Closer Look: ATL’s Urban Food Forest; Nonprofit Star-C; Remembering The Refugee Act of 1980

More than seven acres of land in Southeast Atlanta, off Browns Mill Road Road, will soon become the city's first community "food forest." Neighbors will be able to pick their own produce to take home, free of charge.
More than seven acres of land in Southeast Atlanta, off Browns Mill Road Road, will soon become the city's first community "food forest." Neighbors will be able to pick their own produce to take home, free of charge.
Credit Candace Wheeler

Tuesday on “Closer Look with Rose Scott”:

  • 0:00: Rose gives a news brief on Georgia House Speaker David Ralston’s appointments for a new committee studying maternal mortality rates.
  • In other news, policy experts, refugee advocates and elected officials will gather at the Jimmy Carter Presidential Library and Museum tomorrow to celebrate the Refugee Act of 1980. The act was signed by then-president Jimmy Carter and raised the maximum number of refugees that the United States would allow — it also changed the very definition of a refugee to a person with “well-founded fear of persecution.” We learn more about Wednesday’s event, and the plight of refugees in the US, from Mark Hetfield, President and CEO of the Hebrew Immigrant Aid Society (HIAS), a Jewish non-profit that protects refugees and a co-sponsor for the event.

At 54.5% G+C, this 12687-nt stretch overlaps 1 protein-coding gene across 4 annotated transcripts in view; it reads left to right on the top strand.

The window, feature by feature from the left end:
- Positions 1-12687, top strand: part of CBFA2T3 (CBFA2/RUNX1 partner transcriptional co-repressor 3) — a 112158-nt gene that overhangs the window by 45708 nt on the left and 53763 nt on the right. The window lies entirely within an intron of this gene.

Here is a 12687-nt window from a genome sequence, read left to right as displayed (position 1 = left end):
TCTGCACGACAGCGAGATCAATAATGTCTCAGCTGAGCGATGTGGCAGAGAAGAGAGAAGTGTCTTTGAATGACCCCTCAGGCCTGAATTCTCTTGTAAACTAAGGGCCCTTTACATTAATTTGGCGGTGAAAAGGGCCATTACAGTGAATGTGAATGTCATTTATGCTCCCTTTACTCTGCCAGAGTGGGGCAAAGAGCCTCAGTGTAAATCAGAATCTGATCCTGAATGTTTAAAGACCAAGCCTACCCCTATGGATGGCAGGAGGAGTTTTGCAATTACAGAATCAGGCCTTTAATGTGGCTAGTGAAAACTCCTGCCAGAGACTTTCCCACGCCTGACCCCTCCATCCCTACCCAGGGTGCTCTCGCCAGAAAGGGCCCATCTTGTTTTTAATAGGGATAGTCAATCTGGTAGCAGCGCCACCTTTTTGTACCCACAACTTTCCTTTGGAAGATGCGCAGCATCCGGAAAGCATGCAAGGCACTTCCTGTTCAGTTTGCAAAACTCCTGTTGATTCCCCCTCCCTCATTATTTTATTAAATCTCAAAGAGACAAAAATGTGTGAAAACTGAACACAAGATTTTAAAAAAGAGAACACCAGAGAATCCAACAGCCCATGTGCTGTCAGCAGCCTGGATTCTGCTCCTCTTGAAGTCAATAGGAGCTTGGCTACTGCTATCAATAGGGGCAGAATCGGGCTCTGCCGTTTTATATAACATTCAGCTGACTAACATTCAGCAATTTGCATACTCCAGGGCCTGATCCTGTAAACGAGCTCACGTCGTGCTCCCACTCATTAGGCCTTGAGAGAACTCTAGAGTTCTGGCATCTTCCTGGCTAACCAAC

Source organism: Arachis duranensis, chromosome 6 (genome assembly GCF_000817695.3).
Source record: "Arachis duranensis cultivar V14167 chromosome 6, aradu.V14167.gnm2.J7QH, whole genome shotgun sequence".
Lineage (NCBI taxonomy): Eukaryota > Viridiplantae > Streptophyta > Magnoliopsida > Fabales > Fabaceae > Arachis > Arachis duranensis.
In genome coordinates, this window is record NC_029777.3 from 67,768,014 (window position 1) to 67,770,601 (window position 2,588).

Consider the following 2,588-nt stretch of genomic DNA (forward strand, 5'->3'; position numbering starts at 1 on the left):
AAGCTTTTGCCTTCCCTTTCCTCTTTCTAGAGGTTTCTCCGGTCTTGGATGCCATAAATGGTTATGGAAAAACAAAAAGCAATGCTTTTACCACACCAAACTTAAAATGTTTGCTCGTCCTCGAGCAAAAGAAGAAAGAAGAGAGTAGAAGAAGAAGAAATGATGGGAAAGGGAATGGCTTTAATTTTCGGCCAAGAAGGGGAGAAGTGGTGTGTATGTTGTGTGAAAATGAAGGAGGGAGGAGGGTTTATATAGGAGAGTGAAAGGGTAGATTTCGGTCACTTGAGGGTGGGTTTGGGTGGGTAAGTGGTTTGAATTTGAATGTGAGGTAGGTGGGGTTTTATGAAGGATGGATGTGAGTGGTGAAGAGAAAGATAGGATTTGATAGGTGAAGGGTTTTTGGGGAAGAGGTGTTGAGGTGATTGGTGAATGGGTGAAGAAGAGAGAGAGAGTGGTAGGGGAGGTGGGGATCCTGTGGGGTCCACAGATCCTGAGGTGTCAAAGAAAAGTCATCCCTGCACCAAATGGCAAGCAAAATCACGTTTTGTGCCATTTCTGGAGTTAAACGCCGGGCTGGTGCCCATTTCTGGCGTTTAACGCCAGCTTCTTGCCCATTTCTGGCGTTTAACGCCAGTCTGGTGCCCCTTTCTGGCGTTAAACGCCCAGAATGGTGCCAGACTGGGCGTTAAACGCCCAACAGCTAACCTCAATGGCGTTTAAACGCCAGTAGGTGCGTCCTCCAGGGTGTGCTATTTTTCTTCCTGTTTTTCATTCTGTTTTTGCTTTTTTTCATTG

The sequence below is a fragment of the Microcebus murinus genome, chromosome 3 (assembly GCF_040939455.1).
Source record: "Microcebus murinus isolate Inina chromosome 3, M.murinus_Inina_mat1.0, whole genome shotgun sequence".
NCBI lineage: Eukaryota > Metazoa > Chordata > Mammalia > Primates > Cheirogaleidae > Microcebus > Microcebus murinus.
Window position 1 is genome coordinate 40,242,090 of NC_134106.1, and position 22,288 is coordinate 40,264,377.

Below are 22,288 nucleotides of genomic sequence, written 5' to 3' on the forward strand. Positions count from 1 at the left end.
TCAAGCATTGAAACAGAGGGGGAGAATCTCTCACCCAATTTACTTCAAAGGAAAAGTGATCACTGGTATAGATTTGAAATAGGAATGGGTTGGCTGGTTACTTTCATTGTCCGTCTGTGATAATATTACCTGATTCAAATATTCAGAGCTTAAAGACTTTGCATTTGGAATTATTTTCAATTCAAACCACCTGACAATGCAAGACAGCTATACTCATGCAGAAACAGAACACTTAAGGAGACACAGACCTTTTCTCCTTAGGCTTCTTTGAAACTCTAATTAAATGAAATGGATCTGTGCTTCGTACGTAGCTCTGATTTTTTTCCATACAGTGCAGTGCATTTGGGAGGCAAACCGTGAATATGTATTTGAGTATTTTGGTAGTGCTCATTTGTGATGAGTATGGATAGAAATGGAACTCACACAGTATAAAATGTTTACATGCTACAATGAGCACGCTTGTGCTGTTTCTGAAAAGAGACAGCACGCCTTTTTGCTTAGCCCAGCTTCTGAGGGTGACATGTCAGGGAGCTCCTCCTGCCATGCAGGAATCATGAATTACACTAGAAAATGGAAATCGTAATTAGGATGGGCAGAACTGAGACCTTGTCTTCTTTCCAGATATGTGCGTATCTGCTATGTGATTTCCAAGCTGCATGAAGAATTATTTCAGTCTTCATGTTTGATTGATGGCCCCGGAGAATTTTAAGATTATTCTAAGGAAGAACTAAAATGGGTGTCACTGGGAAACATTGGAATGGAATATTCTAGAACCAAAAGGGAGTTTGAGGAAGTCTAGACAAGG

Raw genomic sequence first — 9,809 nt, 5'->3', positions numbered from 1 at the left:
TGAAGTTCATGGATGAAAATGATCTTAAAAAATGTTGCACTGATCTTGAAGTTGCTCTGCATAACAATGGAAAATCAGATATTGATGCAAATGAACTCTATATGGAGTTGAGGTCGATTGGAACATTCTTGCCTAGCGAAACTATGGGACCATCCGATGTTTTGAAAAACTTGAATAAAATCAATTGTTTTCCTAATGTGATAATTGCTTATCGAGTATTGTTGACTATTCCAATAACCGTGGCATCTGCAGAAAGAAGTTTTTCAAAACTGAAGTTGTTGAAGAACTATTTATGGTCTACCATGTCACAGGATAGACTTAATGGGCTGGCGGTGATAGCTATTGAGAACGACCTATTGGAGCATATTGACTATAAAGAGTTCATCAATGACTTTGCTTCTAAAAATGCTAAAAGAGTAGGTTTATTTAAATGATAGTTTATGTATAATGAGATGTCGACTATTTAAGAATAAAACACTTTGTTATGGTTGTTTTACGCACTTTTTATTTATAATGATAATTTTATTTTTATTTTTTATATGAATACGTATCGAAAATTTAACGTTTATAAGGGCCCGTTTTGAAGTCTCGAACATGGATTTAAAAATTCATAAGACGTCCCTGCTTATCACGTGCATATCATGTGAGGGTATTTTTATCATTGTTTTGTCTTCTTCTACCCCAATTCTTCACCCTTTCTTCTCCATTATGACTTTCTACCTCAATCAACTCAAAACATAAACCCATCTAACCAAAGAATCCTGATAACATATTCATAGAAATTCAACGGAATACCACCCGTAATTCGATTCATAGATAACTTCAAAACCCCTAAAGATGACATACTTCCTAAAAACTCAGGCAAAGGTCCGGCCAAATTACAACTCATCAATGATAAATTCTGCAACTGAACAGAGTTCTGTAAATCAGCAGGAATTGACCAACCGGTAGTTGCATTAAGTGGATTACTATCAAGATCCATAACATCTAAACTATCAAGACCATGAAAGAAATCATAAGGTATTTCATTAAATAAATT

• 12:48: The Atlanta-based nonprofit, Star-C, aims to create safe, affordable housing for families across the city. The organization believes that by addressing affordable housing, they can also improve local school systems by giving more students safe places to live. We find out more about the organization’s model from Courtney English, the organization’s first director of community development and former Atlanta Public Schools Board Chair.
Courtney English, the first director of community development at the nonprofit Star-C and former Atlanta Public Schools Board Chair, joins Closer Look in studio. (Photo credit: Grace Walker)
  • More than seven acres of land in Southeast Atlanta will soon become the city’s first community “food forest.” It will be the largest food forest in the nation. Atlanta City Council recently unanimously agreed to purchase the land and transform it into a space that will grow fresh fruits, vegetables and herbs. Neighbors will be able to pick their own produce to take home, free of charge. It’s all part of the city’s goal to make sure 85% of residents are within half a mile of fresh food by 2021. On a recent afternoon, the Closer Look team took a trip to Browns Mill Road to see the land and hear the community’s response to the project. A conversation with Douglas Hardeman, garden manager, and his grandson; Dave Horton, a volunteer; Celeste Lomax, a volunteer and neighborhood resident; District 1 Councilmember Carla Smith and Shannon Lee, urban conservation manager of the Conservation Fund.

Closer Look is produced by Candace Wheeler and Grace Walker. Joy Barge is a contributing producer.